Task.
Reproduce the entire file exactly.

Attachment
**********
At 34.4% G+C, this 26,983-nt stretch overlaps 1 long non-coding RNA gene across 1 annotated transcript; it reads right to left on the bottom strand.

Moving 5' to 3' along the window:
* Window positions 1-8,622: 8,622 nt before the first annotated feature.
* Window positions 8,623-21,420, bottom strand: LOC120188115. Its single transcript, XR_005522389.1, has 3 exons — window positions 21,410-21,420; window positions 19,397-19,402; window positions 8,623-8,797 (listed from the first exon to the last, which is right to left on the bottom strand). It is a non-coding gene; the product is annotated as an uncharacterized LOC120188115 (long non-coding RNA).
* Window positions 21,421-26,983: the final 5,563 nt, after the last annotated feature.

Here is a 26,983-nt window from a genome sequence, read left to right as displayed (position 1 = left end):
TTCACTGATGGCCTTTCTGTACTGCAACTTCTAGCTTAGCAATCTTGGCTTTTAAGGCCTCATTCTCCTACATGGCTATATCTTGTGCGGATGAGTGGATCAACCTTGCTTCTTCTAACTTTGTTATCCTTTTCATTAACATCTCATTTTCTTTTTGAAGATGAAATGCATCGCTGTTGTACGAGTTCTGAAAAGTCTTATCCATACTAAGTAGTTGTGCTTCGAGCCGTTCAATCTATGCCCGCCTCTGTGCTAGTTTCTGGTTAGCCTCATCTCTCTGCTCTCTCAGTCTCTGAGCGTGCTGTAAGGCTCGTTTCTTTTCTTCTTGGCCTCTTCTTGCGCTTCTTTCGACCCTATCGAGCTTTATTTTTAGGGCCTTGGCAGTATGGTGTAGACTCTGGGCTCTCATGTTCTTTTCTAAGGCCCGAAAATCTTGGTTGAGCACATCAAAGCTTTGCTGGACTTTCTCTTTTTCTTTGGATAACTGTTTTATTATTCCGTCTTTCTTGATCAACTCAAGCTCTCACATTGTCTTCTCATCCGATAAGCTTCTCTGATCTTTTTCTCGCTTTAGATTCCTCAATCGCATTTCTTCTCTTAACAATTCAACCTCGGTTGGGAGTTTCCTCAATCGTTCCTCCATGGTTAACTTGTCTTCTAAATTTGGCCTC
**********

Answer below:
At 34.4% G+C, this 26,983-nt stretch overlaps 1 long non-coding RNA gene across 1 annotated transcript; it reads right to left on the bottom strand.

Moving 5' to 3' along the window:
* Window positions 1-8,622: 8,622 nt before the first annotated feature.
* Window positions 8,623-21,420, bottom strand: LOC120188115. Its single transcript, XR_005522389.1, has 3 exons — window positions 21,410-21,420; window positions 19,397-19,402; window positions 8,623-8,797 (listed from the first exon to the last, which is right to left on the bottom strand). It is a non-coding gene; the product is annotated as an uncharacterized LOC120188115 (long non-coding RNA).
* Window positions 21,421-26,983: the final 5,563 nt, after the last annotated feature.

Here is a 26,983-nt window from a genome sequence, read left to right as displayed (position 1 = left end):
TTCACTGATGGCCTTTCTGTACTGCAACTTCTAGCTTAGCAATCTTGGCTTTTAAGGCCTCATTCTCCTACATGGCTATATCTTGTGCGGATGAGTGGATCAACCTTGCTTCTTCTAACTTTGTTATCCTTTTCATTAACATCTCATTTTCTTTTTGAAGATGAAATGCATCGCTGTTGTACGAGTTCTGAAAAGTCTTATCCATACTAAGTAGTTGTGCTTCGAGCCGTTCAATCTATGCCCGCCTCTGTGCTAGTTTCTGGTTAGCCTCATCTCTCTGCTCTCTCAGTCTCTGAGCGTGCTGTAAGGCTCGTTTCTTTTCTTCTTGGCCTCTTCTTGCGCTTCTTTCGACCCTATCGAGCTTTATTTTTAGGGCCTTGGCAGTATGGTGTAGACTCTGGGCTCTCATGTTCTTTTCTAAGGCCCGAAAATCTTGGTTGAGCACATCAAAGCTTTGCTGGACTTTCTCTTTTTCTTTGGATAACTGTTTTATTATTCCGTCTTTCTTGATCAACTCAAGCTCTCACATTGTCTTCTCATCCGATAAGCTTCTCTGATCTTTTTCTCGCTTTAGATTCCTCAATCGCATTTCTTCTCTTAACAATTCAACCTCGGTTGGGAGTTTCCTCAATCGTTCCTCCATGGTTAACTTGTCTTCTAAATTTGGCCTC